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Home » Prize » The Winners » Prize 2011 » Fourth Winner

Fourth Winner

 

AGFUND INTERNATIONAL PRIZE
FOR PIONEERING HUMAN DEVELOPMENT PROJECTS
THE WINNING PROJECTS 2011

FOURTH CATEGORY PRIZE 2011

For projects by Individuals.

Prize Subject Individual-led efforts to empowering youth through entrepreneurships and job opportunities.
Prize Amount: US$ 50,000
The Winning Project The Association of United Efforts (ASUNEF) (Selected winner from 14 projects).
Implemented By Mr. Tayebwa Allan. asunefuganda.weebly.com asunefuganda.weebly.com 

www.asunefuganda.weebly.com

Beneficiary Country Uganda
Nominated By Integrated Youth Employment Creation (IYEC) (Selected winner from 46 projects).

“I often remind my students that academic excellence does not necessarily mean success in life. However, Tayebwa Allan has managed to excel in both, simultaneously. He holds the highest GPA in the Department of Development at Kabale University, and is president of a grassroots organization in his village, called The Association of United Efforts. Tayebwa is a humble individual, so I learned of his project through another student, who was extremely impressed by Tayebwa's innovation and dedication. I began to ask Tayebwa more about his association, and over this year, have found that it encompasses every element of development that I emphasize as a lecturer. The Association of United Efforts is sustainability, community involvement, and balanced growth for the youth members, not only in the area of vocational skills, but in personal development, as well.” Mr. Sendegiya Robert - Kabale University.

ASUNEF - The Association of United Efforts, is a non-profit youth organization devoted to guiding the youth of the community on a path of integrity, education, self-sustainability, and compassion. It provides after school programs as well as programs during school breaks that mentor, teach vocational skills, and offer recreational activities for the youth in the village. The idea of ASUNEF was dreamed up in 2005 by Mugume Nicholas, Kwesiga Arthur and Tayebwa Allan. This trio had grown up in the village of Mahwa and watched in alarm as they saw the youth getting sucked into the cycle of poverty. "We had a dream to give these children a second chance, but how could we make it a reality?" they asked themselves.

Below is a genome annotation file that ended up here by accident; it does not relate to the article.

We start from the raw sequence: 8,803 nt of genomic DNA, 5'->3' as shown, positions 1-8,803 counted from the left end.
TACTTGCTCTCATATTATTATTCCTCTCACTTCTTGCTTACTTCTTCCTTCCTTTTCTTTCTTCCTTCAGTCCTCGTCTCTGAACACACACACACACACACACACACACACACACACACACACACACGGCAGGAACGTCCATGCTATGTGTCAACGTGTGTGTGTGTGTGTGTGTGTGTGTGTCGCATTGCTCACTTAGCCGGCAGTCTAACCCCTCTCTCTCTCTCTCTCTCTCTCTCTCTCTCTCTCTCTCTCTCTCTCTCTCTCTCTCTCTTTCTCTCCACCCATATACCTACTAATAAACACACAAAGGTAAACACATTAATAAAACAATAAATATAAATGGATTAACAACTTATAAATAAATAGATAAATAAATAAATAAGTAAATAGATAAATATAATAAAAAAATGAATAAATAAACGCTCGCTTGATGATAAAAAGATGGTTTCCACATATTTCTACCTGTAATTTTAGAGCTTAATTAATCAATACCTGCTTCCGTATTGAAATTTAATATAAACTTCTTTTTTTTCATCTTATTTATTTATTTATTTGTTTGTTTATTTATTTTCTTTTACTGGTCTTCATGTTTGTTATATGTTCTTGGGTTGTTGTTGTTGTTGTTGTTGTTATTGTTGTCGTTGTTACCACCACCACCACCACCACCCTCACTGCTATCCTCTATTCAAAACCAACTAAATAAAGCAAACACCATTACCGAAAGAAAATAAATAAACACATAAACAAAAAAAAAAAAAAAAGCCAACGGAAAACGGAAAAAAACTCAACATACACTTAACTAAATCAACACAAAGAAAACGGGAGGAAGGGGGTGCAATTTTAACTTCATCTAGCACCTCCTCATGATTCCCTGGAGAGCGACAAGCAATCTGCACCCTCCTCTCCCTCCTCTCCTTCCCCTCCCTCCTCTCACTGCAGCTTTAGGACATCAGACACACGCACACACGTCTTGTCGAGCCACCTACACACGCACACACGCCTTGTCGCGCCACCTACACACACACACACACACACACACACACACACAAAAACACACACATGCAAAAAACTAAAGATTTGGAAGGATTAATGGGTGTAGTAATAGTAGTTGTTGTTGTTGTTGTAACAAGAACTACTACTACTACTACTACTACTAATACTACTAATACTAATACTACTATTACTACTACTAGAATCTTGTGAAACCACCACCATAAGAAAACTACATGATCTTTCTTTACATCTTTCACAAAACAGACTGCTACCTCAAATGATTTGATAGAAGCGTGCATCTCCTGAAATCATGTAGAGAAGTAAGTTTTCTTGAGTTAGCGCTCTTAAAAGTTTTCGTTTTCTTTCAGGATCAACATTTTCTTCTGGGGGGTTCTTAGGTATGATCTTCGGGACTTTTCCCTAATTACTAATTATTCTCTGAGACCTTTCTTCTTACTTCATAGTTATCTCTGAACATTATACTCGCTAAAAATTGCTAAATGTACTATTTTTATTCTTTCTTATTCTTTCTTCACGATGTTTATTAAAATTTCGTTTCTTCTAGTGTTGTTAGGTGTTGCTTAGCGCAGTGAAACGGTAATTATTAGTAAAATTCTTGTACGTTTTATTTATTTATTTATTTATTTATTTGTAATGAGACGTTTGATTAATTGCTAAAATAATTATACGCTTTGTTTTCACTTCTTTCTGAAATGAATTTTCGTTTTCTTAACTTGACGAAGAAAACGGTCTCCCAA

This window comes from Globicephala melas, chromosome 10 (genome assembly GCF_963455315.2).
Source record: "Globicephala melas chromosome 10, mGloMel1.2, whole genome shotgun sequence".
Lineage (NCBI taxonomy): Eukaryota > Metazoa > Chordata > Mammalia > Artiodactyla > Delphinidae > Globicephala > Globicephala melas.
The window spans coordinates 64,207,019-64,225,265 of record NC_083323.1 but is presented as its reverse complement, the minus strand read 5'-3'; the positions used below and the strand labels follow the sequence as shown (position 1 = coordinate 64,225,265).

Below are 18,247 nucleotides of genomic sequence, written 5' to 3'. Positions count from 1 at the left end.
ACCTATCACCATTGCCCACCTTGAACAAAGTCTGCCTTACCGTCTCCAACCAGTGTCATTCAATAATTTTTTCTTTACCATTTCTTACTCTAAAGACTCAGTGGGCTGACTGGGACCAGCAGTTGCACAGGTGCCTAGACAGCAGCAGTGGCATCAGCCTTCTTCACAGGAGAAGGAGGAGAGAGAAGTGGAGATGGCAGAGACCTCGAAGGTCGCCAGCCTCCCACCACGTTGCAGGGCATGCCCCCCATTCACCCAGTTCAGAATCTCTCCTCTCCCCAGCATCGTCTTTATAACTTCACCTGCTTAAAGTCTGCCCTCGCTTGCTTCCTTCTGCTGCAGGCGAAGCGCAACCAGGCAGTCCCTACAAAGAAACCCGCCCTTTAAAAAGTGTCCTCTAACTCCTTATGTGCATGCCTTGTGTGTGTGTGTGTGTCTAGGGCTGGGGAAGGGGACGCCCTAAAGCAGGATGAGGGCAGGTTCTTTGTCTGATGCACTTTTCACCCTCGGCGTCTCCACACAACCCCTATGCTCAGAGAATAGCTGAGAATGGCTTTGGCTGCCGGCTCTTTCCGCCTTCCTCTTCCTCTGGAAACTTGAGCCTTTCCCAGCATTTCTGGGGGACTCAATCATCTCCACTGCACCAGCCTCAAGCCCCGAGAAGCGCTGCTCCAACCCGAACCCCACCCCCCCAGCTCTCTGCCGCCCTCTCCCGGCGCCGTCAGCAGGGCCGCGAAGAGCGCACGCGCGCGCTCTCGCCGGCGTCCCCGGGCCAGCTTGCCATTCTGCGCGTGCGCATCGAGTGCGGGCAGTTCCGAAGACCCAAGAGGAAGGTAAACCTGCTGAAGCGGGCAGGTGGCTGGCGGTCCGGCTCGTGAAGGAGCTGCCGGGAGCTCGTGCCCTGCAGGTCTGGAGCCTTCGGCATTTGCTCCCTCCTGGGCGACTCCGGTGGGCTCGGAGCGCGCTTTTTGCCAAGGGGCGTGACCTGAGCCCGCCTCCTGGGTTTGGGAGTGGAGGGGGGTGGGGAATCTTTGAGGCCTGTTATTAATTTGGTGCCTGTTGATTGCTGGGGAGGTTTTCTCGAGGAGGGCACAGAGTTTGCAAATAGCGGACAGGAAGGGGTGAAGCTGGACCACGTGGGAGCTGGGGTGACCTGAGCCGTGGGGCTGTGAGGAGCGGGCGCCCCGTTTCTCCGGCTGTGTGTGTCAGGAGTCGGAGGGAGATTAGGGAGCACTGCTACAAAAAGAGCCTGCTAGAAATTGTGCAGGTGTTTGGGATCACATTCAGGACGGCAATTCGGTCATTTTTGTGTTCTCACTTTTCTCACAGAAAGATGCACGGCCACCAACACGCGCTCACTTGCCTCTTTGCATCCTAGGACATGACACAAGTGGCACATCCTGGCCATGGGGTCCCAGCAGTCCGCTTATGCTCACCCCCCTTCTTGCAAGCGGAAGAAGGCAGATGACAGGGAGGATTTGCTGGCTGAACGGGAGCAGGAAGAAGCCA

The young men agreed that the first step in creating a foundation would be to form a solid base of support. So, each of them recruited a trusted friend to join the cause and, within two weeks, three became six. On December 22nd 2005, the six proudly founded The Association of United Efforts. Each member contributed one-thousand Ugandan shillings, which totals to approximately $3 USD. With this money, they printed 40 letters asking for support, and traveled door to door in the village seeking assistance. Many villagers were unable to help, but some were so overjoyed with the idea, so they gave what they could to join in the effort to change the circumstances of the youth in Mahwa. Today, ASUNEF has fifty youth members from the village. Not every child attends the programs every day, but they know that the ASUNEF doors are always open.

Poverty breeds a multitude of additional societal problems. In the village of Mahwa, children from impoverished families were dropping out of school, begging for money, entering into early marriages, participating in underage drinking, and committing crimes such as theft and drug use. Many of the youth were lacking purpose. They had been born into poverty, and they accepted that life. However, the ASUNEF Founders know that by providing them with opportunities to get involved in the community and interact with each other, they can become empowered to reach for higher goals. The other part of the problem is financial. All of the children at ASUNEF come from poor families and several have lost one or both parents due to disease, accidents, or abandonment. But ASUNEF Founders don't believe that these circumstances should stop anyone from achieving their dreams.

Project Philosophy